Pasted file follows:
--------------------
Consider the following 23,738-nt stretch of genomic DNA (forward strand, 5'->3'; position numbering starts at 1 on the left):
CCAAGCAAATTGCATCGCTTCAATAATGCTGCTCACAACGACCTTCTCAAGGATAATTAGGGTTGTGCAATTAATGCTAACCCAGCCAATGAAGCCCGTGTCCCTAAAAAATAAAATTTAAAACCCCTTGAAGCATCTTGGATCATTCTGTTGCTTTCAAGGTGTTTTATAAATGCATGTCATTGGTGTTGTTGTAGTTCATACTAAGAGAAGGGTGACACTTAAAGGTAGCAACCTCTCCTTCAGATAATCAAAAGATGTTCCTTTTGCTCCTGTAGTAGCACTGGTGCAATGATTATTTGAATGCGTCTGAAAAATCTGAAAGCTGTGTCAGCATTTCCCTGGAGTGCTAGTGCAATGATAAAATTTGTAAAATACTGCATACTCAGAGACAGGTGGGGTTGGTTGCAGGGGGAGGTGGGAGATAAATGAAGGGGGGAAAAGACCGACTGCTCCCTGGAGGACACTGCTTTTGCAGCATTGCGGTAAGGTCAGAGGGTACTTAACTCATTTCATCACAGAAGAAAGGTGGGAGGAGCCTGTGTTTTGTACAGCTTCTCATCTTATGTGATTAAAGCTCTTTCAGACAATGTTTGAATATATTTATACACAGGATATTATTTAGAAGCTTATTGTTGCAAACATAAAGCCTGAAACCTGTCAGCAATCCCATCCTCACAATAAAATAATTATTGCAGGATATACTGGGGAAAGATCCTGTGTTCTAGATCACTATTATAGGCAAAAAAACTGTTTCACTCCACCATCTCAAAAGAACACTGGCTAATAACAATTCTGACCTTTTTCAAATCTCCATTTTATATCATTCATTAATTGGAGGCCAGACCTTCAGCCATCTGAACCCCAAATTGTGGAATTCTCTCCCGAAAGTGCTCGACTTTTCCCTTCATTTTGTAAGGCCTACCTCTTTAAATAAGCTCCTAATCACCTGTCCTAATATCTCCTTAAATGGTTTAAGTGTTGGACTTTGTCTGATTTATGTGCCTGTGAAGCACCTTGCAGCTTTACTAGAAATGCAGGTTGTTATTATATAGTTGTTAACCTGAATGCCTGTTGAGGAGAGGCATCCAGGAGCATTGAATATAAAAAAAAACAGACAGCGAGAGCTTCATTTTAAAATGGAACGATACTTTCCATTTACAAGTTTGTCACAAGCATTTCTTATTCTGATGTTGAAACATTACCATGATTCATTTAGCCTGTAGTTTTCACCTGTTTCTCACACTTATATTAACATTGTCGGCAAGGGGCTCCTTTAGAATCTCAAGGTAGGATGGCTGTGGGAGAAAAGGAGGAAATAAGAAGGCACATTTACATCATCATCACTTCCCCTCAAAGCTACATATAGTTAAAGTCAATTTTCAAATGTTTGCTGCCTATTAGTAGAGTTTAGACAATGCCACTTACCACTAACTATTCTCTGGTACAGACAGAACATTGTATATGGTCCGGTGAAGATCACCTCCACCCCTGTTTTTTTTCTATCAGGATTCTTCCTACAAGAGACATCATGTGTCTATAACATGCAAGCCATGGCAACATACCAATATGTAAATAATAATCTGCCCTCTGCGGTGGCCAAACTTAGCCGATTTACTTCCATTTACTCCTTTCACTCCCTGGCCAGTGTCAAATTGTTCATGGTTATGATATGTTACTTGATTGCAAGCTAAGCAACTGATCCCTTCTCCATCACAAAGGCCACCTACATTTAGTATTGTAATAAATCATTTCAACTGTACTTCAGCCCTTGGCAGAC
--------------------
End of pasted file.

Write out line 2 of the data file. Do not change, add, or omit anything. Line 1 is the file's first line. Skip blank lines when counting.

CCAAGCAAATTGCATCGCTTCAATAATGCTGCTCACAACGACCTTCTCAAGGATAATTAGGGTTGTGCAATTAATGCTAACCCAGCCAATGAAGCCCGTGTCCCTAAAAAATAAAATTTAAAACCCCTTGAAGCATCTTGGATCATTCTGTTGCTTTCAAGGTGTTTTATAAATGCATGTCATTGGTGTTGTTGTAGTTCATACTAAGAGAAGGGTGACACTTAAAGGTAGCAACCTCTCCTTCAGATAATCAAAAGATGTTCCTTTTGCTCCTGTAGTAGCACTGGTGCAATGATTATTTGAATGCGTCTGAAAAATCTGAAAGCTGTGTCAGCATTTCCCTGGAGTGCTAGTGCAATGATAAAATTTGTAAAATACTGCATACTCAGAGACAGGTGGGGTTGGTTGCAGGGGGAGGTGGGAGATAAATGAAGGGGGGAAAAGACCGACTGCTCCCTGGAGGACACTGCTTTTGCAGCATTGCGGTAAGGTCAGAGGGTACTTAACTCATTTCATCACAGAAGAAAGGTGGGAGGAGCCTGTGTTTTGTACAGCTTCTCATCTTATGTGATTAAAGCTCTTTCAGACAATGTTTGAATATATTTATACACAGGATATTATTTAGAAGCTTATTGTTGCAAACATAAAGCCTGAAACCTGTCAGCAATCCCATCCTCACAATAAAATAATTATTGCAGGATATACTGGGGAAAGATCCTGTGTTCTAGATCACTATTATAGGCAAAAAAACTGTTTCACTCCACCATCTCAAAAGAACACTGGCTAATAACAATTCTGACCTTTTTCAAATCTCCATTTTATATCATTCATTAATTGGAGGCCAGACCTTCAGCCATCTGAACCCCAAATTGTGGAATTCTCTCCCGAAAGTGCTCGACTTTTCCCTTCATTTTGTAAGGCCTACCTCTTTAAATAAGCTCCTAATCACCTGTCCTAATATCTCCTTAAATGGTTTAAGTGTTGGACTTTGTCTGATTTATGTGCCTGTGAAGCACCTTGCAGCTTTACTAGAAATGCAGGTTGTTATTATATAGTTGTTAACCTGAATGCCTGTTGAGGAGAGGCATCCAGGAGCATTGAATATAAAAAAAAACAGACAGCGAGAGCTTCATTTTAAAATGGAACGATACTTTCCATTTACAAGTTTGTCACAAGCATTTCTTATTCTGATGTTGAAACATTACCATGATTCATTTAGCCTGTAGTTTTCACCTGTTTCTCACACTTATATTAACATTGTCGGCAAGGGGCTCCTTTAGAATCTCAAGGTAGGATGGCTGTGGGAGAAAAGGAGGAAATAAGAAGGCACATTTACATCATCATCACTTCCCCTCAAAGCTACATATAGTTAAAGTCAATTTTCAAATGTTTGCTGCCTATTAGTAGAGTTTAGACAATGCCACTTACCACTAACTATTCTCTGGTACAGACAGAACATTGTATATGGTCCGGTGAAGATCACCTCCACCCCTGTTTTTTTTCTATCAGGATTCTTCCTACAAGAGACATCATGTGTCTATAACATGCAAGCCATGGCAACATACCAATATGTAAATAATAATCTGCCCTCTGCGGTGGCCAAACTTAGCCGATTTACTTCCATTTACTCCTTTCACTCCCTGGCCAGTGTCAAATTGTTCATGGTTATGATATGTTACTTGATTGCAAGCTAAGCAACTGATCCCTTCTCCATCACAAAGGCCACCTACATTTAGTATTGTAATAAATCATTTCAACTGTACTTCAGCCCTTGGCAGAC